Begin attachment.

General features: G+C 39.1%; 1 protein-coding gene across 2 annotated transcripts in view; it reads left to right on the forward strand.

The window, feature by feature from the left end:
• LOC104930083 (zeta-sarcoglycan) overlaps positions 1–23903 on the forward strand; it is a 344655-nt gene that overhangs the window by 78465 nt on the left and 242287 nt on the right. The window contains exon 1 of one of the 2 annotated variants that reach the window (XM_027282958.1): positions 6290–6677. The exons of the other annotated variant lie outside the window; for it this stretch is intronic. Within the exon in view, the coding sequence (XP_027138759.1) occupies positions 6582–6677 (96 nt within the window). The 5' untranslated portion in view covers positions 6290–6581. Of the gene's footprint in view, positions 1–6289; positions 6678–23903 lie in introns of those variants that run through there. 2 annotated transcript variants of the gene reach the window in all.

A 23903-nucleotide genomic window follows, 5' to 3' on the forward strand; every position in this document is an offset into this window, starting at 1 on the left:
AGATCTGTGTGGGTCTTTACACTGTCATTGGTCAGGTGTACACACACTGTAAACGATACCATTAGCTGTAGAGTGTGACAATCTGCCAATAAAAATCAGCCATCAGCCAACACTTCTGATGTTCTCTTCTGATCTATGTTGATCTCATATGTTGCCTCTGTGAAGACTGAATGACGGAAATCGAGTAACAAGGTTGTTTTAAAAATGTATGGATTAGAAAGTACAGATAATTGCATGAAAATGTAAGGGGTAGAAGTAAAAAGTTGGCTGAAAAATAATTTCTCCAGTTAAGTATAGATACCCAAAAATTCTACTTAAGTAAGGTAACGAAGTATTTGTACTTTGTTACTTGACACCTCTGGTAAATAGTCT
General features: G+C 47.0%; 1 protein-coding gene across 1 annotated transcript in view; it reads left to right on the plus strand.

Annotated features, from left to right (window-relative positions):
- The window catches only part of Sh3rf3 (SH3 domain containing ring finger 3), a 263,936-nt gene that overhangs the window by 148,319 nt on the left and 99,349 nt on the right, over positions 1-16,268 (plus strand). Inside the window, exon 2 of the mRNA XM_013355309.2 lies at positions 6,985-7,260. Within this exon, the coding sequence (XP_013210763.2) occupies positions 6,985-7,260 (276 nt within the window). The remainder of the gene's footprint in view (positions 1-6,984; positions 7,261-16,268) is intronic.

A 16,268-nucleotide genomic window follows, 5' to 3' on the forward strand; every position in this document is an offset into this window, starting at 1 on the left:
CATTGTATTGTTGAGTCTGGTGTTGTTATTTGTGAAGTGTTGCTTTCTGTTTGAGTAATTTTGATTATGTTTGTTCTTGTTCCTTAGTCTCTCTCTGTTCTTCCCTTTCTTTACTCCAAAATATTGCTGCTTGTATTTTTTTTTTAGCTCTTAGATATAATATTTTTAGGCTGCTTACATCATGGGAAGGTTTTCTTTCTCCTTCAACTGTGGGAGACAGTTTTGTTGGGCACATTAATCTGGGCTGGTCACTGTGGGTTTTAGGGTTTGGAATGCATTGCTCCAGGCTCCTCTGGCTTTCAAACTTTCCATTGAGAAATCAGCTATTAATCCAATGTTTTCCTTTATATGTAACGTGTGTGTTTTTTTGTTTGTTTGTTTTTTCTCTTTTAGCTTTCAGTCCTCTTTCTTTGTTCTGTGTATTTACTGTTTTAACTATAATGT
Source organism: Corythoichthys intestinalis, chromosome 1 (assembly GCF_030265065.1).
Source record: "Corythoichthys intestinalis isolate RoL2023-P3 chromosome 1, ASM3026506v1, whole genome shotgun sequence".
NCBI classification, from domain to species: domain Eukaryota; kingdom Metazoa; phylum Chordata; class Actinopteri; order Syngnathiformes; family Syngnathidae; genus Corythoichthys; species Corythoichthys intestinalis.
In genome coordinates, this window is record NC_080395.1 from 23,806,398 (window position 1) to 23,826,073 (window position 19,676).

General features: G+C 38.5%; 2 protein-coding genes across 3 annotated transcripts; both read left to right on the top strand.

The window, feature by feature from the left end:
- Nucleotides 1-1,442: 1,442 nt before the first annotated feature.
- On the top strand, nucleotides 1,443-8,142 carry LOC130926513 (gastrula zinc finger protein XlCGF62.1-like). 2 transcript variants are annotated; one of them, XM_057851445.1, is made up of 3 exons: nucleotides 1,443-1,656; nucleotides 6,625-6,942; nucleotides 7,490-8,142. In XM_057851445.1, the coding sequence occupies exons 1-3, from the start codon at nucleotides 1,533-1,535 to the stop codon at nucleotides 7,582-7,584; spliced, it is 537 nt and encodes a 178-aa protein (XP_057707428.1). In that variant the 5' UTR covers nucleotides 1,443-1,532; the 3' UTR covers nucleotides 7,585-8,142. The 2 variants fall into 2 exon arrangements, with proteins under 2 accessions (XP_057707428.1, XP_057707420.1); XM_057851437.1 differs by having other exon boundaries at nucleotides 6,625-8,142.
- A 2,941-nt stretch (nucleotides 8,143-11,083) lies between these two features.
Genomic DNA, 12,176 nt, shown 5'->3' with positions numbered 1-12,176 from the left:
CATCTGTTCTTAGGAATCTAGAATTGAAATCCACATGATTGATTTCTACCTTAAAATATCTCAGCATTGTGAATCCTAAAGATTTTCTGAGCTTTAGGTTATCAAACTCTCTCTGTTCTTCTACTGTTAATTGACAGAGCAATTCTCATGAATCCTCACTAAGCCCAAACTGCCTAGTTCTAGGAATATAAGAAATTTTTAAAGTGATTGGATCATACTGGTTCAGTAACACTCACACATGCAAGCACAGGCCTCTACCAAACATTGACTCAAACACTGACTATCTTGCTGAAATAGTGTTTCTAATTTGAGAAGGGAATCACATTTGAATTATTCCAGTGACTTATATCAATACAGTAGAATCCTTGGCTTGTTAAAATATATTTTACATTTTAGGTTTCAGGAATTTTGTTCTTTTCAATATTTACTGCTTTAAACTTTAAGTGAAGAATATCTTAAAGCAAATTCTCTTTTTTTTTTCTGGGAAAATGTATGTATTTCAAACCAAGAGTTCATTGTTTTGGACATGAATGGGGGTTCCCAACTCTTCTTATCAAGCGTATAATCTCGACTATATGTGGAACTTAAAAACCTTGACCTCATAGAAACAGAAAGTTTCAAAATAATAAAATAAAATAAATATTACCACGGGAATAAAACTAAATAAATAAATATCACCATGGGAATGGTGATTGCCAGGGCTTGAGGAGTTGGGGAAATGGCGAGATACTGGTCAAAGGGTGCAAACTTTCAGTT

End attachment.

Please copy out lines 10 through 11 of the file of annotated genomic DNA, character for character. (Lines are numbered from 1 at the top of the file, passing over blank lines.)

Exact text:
CATTGTATTGTTGAGTCTGGTGTTGTTATTTGTGAAGTGTTGCTTTCTGTTTGAGTAATTTTGATTATGTTTGTTCTTGTTCCTTAGTCTCTCTCTGTTCTTCCCTTTCTTTACTCCAAAATATTGCTGCTTGTATTTTTTTTTTAGCTCTTAGATATAATATTTTTAGGCTGCTTACATCATGGGAAGGTTTTCTTTCTCCTTCAACTGTGGGAGACAGTTTTGTTGGGCACATTAATCTGGGCTGGTCACTGTGGGTTTTAGGGTTTGGAATGCATTGCTCCAGGCTCCTCTGGCTTTCAAACTTTCCATTGAGAAATCAGCTATTAATCCAATGTTTTCCTTTATATGTAACGTGTGTGTTTTTTTGTTTGTTTGTTTTTTCTCTTTTAGCTTTCAGTCCTCTTTCTTTGTTCTGTGTATTTACTGTTTTAACTATAATGT
Source organism: Corythoichthys intestinalis, chromosome 1 (assembly GCF_030265065.1).